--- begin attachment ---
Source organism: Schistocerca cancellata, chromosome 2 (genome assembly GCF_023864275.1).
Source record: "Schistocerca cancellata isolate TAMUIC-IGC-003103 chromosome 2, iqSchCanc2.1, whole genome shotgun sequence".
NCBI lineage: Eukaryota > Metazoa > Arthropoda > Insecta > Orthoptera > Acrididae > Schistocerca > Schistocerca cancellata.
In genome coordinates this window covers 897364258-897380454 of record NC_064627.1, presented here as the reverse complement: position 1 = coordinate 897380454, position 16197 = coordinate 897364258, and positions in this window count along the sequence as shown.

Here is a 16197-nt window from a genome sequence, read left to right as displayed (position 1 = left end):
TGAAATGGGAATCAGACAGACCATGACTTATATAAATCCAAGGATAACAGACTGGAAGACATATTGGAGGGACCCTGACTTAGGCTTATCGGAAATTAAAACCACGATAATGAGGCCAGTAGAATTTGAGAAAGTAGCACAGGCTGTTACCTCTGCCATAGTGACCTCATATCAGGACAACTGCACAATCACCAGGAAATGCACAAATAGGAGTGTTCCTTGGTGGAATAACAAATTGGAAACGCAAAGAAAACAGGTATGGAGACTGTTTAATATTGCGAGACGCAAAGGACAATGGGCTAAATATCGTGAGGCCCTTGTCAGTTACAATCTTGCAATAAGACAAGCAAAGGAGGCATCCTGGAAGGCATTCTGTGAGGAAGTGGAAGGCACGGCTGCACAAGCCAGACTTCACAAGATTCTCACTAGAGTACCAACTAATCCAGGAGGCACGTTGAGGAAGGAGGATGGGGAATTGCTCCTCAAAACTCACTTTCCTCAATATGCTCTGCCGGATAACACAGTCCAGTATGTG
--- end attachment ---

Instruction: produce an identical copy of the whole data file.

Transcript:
Source organism: Schistocerca cancellata, chromosome 2 (genome assembly GCF_023864275.1).
Source record: "Schistocerca cancellata isolate TAMUIC-IGC-003103 chromosome 2, iqSchCanc2.1, whole genome shotgun sequence".
NCBI lineage: Eukaryota > Metazoa > Arthropoda > Insecta > Orthoptera > Acrididae > Schistocerca > Schistocerca cancellata.
In genome coordinates this window covers 897364258-897380454 of record NC_064627.1, presented here as the reverse complement: position 1 = coordinate 897380454, position 16197 = coordinate 897364258, and positions in this window count along the sequence as shown.

Here is a 16197-nt window from a genome sequence, read left to right as displayed (position 1 = left end):
TGAAATGGGAATCAGACAGACCATGACTTATATAAATCCAAGGATAACAGACTGGAAGACATATTGGAGGGACCCTGACTTAGGCTTATCGGAAATTAAAACCACGATAATGAGGCCAGTAGAATTTGAGAAAGTAGCACAGGCTGTTACCTCTGCCATAGTGACCTCATATCAGGACAACTGCACAATCACCAGGAAATGCACAAATAGGAGTGTTCCTTGGTGGAATAACAAATTGGAAACGCAAAGAAAACAGGTATGGAGACTGTTTAATATTGCGAGACGCAAAGGACAATGGGCTAAATATCGTGAGGCCCTTGTCAGTTACAATCTTGCAATAAGACAAGCAAAGGAGGCATCCTGGAAGGCATTCTGTGAGGAAGTGGAAGGCACGGCTGCACAAGCCAGACTTCACAAGATTCTCACTAGAGTACCAACTAATCCAGGAGGCACGTTGAGGAAGGAGGATGGGGAATTGCTCCTCAAAACTCACTTTCCTCAATATGCTCTGCCGGATAACACAGTCCAGTATGTG